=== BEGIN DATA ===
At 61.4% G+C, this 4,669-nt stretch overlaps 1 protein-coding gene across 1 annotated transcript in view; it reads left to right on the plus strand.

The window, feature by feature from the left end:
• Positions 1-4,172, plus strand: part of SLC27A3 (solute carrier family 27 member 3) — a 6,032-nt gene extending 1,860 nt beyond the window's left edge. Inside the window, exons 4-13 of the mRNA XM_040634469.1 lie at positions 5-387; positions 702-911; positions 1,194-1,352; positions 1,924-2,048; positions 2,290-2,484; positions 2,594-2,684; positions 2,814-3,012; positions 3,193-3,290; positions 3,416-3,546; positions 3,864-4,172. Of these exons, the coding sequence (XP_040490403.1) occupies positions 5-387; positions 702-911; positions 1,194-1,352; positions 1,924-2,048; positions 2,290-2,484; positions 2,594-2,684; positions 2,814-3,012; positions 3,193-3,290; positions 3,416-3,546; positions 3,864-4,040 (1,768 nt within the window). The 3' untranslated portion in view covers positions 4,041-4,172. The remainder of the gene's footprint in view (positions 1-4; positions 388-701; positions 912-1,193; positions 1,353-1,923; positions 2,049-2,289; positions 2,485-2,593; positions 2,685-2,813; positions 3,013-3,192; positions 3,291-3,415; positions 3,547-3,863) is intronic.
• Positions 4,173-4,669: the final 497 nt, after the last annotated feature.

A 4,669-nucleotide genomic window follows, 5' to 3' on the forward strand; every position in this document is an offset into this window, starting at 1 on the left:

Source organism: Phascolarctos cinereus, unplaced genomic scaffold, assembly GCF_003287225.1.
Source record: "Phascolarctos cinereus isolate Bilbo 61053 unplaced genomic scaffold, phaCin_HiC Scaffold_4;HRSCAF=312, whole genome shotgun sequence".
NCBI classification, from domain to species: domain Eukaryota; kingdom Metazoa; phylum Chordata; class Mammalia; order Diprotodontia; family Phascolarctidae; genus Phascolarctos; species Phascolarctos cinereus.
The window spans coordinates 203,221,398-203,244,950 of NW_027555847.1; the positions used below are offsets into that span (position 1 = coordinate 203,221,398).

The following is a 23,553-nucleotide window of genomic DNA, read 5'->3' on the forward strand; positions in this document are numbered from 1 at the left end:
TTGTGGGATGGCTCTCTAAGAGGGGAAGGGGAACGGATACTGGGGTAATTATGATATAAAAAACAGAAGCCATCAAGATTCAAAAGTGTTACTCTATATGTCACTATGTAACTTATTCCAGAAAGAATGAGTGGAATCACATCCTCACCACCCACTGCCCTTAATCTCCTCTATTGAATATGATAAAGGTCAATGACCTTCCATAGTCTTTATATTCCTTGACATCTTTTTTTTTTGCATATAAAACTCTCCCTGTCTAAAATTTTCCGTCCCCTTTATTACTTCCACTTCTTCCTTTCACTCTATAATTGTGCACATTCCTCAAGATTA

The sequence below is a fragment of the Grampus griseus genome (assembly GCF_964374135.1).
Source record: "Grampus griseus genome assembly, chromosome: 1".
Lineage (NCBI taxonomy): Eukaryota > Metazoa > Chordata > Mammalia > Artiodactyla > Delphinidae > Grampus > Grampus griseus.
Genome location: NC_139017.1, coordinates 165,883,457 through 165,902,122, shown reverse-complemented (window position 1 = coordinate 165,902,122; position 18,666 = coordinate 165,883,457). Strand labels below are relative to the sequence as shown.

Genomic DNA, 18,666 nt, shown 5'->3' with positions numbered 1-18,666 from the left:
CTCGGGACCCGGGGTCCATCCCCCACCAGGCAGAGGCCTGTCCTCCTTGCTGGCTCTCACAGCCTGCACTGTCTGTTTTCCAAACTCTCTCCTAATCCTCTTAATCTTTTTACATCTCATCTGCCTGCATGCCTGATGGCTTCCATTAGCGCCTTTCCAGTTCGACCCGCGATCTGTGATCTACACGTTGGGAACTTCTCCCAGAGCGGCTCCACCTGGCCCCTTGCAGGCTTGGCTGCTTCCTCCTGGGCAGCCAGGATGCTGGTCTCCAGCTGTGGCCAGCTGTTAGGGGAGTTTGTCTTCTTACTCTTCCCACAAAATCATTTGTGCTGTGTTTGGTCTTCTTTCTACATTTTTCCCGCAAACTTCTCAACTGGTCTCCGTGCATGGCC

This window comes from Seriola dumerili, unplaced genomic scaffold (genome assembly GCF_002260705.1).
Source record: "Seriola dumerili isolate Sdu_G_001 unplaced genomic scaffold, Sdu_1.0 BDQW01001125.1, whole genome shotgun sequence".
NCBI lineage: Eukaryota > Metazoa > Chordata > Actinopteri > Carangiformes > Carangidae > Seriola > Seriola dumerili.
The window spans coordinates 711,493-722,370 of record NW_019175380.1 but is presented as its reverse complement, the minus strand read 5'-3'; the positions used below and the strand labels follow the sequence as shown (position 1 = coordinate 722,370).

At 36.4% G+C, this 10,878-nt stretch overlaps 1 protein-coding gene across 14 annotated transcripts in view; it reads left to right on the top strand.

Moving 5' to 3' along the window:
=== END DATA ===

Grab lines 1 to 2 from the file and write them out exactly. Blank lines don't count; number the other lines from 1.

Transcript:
At 61.4% G+C, this 4,669-nt stretch overlaps 1 protein-coding gene across 1 annotated transcript in view; it reads left to right on the plus strand.

The window, feature by feature from the left end: